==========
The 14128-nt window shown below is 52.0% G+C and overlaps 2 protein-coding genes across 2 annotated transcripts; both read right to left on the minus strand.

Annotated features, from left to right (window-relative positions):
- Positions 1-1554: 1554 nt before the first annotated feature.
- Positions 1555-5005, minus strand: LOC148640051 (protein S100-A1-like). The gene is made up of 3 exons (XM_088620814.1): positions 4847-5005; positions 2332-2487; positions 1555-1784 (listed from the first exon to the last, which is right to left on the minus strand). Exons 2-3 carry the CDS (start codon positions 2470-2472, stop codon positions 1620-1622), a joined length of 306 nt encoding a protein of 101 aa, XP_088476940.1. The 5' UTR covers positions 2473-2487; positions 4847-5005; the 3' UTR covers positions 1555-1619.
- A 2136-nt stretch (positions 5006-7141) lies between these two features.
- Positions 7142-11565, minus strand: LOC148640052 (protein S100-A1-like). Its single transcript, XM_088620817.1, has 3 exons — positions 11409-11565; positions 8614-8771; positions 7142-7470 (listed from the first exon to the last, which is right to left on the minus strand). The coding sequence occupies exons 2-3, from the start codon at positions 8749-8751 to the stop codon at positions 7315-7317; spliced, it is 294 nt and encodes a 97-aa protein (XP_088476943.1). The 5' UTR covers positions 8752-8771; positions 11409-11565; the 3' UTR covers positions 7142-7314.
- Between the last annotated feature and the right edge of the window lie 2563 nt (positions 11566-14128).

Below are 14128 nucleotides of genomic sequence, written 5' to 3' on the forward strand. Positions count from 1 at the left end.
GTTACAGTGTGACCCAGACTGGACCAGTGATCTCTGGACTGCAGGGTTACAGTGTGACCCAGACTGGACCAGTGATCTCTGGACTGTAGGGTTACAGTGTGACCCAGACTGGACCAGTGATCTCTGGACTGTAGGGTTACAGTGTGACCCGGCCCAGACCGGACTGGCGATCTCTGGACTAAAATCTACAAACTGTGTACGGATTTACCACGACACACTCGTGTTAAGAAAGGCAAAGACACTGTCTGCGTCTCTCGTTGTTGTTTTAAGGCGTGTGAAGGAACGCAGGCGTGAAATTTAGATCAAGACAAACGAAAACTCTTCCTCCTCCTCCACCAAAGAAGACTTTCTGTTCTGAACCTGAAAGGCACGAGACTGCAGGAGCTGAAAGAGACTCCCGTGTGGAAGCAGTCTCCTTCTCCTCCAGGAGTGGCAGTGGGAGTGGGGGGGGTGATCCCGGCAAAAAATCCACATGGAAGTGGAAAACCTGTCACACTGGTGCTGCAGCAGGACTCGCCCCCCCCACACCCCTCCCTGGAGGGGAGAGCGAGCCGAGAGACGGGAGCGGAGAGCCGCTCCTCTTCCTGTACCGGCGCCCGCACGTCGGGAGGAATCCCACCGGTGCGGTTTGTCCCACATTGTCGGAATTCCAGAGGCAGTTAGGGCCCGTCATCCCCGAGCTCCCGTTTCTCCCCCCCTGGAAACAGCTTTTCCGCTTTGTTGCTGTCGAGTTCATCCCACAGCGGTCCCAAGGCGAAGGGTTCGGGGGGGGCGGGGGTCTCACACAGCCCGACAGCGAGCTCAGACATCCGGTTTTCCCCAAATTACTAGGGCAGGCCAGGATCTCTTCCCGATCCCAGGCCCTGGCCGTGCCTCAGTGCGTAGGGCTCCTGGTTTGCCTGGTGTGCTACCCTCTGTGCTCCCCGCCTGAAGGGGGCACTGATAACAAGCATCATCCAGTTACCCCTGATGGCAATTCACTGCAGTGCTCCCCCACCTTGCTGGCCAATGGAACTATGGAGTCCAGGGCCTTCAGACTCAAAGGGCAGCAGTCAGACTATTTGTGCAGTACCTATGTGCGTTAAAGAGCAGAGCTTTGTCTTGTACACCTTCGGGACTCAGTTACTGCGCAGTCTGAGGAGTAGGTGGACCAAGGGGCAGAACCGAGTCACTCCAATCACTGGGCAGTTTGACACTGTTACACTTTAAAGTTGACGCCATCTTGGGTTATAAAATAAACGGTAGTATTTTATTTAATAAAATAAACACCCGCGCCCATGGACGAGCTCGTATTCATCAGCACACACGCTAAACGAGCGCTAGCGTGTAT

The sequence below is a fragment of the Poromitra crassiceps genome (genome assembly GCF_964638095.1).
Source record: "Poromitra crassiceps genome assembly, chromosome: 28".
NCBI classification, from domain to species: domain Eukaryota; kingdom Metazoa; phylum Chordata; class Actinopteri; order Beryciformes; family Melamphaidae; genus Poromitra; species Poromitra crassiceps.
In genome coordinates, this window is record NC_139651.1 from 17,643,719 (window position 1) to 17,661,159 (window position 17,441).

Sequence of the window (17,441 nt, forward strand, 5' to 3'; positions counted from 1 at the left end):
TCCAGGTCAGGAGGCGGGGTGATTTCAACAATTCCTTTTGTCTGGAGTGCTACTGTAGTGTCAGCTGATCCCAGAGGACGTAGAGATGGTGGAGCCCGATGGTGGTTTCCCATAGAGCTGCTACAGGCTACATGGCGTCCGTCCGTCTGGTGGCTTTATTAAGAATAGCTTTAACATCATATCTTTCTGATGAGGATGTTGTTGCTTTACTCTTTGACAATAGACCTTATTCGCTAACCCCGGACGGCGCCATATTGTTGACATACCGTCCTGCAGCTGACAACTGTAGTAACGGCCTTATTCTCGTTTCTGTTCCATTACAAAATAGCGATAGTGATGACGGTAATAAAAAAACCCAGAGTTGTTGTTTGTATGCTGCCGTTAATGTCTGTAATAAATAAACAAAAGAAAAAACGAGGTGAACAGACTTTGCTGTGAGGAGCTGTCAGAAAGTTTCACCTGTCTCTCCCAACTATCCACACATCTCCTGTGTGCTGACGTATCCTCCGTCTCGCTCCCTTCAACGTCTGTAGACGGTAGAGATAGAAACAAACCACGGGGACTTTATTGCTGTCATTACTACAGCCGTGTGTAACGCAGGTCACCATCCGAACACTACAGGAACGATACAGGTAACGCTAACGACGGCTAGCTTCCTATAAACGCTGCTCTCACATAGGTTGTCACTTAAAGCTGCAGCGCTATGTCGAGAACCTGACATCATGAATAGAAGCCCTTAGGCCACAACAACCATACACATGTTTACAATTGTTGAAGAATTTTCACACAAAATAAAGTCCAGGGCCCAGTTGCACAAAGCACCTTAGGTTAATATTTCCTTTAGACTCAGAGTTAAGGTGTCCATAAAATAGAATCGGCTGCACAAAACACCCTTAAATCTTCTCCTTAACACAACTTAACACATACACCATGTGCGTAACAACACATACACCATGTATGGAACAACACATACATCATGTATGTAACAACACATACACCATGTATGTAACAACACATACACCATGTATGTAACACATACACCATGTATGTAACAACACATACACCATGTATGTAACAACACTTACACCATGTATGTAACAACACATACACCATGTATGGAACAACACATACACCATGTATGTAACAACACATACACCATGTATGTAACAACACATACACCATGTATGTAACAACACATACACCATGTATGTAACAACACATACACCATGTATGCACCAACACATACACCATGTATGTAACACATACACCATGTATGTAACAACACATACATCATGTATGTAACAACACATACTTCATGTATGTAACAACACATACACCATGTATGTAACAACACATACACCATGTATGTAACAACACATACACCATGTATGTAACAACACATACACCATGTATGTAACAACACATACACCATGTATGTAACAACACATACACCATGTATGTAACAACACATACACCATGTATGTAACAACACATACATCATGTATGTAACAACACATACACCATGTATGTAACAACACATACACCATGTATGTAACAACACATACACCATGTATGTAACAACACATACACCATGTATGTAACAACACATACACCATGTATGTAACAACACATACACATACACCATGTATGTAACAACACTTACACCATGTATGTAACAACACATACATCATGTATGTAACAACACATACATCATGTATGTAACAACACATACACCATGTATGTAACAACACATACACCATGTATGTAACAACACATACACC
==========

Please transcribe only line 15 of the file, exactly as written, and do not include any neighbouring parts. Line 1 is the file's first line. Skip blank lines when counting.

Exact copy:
TCCAGGTCAGGAGGCGGGGTGATTTCAACAATTCCTTTTGTCTGGAGTGCTACTGTAGTGTCAGCTGATCCCAGAGGACGTAGAGATGGTGGAGCCCGATGGTGGTTTCCCATAGAGCTGCTACAGGCTACATGGCGTCCGTCCGTCTGGTGGCTTTATTAAGAATAGCTTTAACATCATATCTTTCTGATGAGGATGTTGTTGCTTTACTCTTTGACAATAGACCTTATTCGCTAACCCCGGACGGCGCCATATTGTTGACATACCGTCCTGCAGCTGACAACTGTAGTAACGGCCTTATTCTCGTTTCTGTTCCATTACAAAATAGCGATAGTGATGACGGTAATAAAAAAACCCAGAGTTGTTGTTTGTATGCTGCCGTTAATGTCTGTAATAAATAAACAAAAGAAAAAACGAGGTGAACAGACTTTGCTGTGAGGAGCTGTCAGAAAGTTTCACCTGTCTCTCCCAACTATCCACACATCTCCTGTGTGCTGACGTATCCTCCGTCTCGCTCCCTTCAACGTCTGTAGACGGTAGAGATAGAAACAAACCACGGGGACTTTATTGCTGTCATTACTACAGCCGTGTGTAACGCAGGTCACCATCCGAACACTACAGGAACGATACAGGTAACGCTAACGACGGCTAGCTTCCTATAAACGCTGCTCTCACATAGGTTGTCACTTAAAGCTGCAGCGCTATGTCGAGAACCTGACATCATGAATAGAAGCCCTTAGGCCACAACAACCATACACATGTTTACAATTGTTGAAGAATTTTCACACAAAATAAAGTCCAGGGCCCAGTTGCACAAAGCACCTTAGGTTAATATTTCCTTTAGACTCAGAGTTAAGGTGTCCATAAAATAGAATCGGCTGCACAAAACACCCTTAAATCTTCTCCTTAACACAACTTAACACATACACCATGTGCGTAACAACACATACACCATGTATGGAACAACACATACATCATGTATGTAACAACACATACACCATGTATGTAACAACACATACACCATGTATGTAACACATACACCATGTATGTAACAACACATACACCATGTATGTAACAACACTTACACCATGTATGTAACAACACATACACCATGTATGGAACAACACATACACCATGTATGTAACAACACATACACCATGTATGTAACAACACATACACCATGTATGTAACAACACATACACCATGTATGTAACAACACATACACCATGTATGCACCAACACATACACCATGTATGTAACACATACACCATGTATGTAACAACACATACATCATGTATGTAACAACACATACTTCATGTATGTAACAACACATACACCATGTATGTAACAACACATACACCATGTATGTAACAACACATACACCATGTATGTAACAACACATACACCATGTATGTAACAACACATACACCATGTATGTAACAACACATACACCATGTATGTAACAACACATACACCATGTATGTAACAACACATACATCATGTATGTAACAACACATACACCATGTATGTAACAACACATACACCATGTATGTAACAACACATACACCATGTATGTAACAACACATACACCATGTATGTAACAACACATACACCATGTATGTAACAACACATACACATACACCATGTATGTAACAACACTTACACCATGTATGTAACAACACATACATCATGTATGTAACAACACATACATCATGTATGTAACAACACATACACCATGTATGTAACAACACATACACCATGTATGTAACAACACATACACC